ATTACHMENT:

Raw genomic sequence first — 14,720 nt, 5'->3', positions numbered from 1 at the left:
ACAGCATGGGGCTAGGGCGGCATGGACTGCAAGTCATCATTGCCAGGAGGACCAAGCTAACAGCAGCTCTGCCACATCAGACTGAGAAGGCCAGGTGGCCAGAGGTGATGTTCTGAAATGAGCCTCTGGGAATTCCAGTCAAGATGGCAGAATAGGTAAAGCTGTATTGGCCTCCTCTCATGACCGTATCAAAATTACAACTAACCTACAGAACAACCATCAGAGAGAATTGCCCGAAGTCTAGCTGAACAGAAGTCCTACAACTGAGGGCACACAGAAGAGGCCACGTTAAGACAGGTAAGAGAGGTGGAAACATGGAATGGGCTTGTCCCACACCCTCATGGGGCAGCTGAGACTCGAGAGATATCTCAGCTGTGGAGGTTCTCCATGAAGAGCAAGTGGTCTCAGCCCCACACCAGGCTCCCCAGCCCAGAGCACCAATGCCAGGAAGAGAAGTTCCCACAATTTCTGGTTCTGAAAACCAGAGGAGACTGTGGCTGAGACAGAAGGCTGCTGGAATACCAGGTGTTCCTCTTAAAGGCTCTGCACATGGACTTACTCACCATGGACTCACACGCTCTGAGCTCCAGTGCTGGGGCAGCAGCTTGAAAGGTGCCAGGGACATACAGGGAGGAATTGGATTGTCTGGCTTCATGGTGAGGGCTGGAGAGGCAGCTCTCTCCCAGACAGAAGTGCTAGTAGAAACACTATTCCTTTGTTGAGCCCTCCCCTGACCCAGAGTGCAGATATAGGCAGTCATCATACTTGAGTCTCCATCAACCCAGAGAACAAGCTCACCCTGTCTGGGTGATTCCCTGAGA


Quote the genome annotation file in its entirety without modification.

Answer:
Raw genomic sequence first — 14,720 nt, 5'->3', positions numbered from 1 at the left:
ACAGCATGGGGCTAGGGCGGCATGGACTGCAAGTCATCATTGCCAGGAGGACCAAGCTAACAGCAGCTCTGCCACATCAGACTGAGAAGGCCAGGTGGCCAGAGGTGATGTTCTGAAATGAGCCTCTGGGAATTCCAGTCAAGATGGCAGAATAGGTAAAGCTGTATTGGCCTCCTCTCATGACCGTATCAAAATTACAACTAACCTACAGAACAACCATCAGAGAGAATTGCCCGAAGTCTAGCTGAACAGAAGTCCTACAACTGAGGGCACACAGAAGAGGCCACGTTAAGACAGGTAAGAGAGGTGGAAACATGGAATGGGCTTGTCCCACACCCTCATGGGGCAGCTGAGACTCGAGAGATATCTCAGCTGTGGAGGTTCTCCATGAAGAGCAAGTGGTCTCAGCCCCACACCAGGCTCCCCAGCCCAGAGCACCAATGCCAGGAAGAGAAGTTCCCACAATTTCTGGTTCTGAAAACCAGAGGAGACTGTGGCTGAGACAGAAGGCTGCTGGAATACCAGGTGTTCCTCTTAAAGGCTCTGCACATGGACTTACTCACCATGGACTCACACGCTCTGAGCTCCAGTGCTGGGGCAGCAGCTTGAAAGGTGCCAGGGACATACAGGGAGGAATTGGATTGTCTGGCTTCATGGTGAGGGCTGGAGAGGCAGCTCTCTCCCAGACAGAAGTGCTAGTAGAAACACTATTCCTTTGTTGAGCCCTCCCCTGACCCAGAGTGCAGATATAGGCAGTCATCATACTTGAGTCTCCATCAACCCAGAGAACAAGCTCACCCTGTCTGGGTGATTCCCTGAGA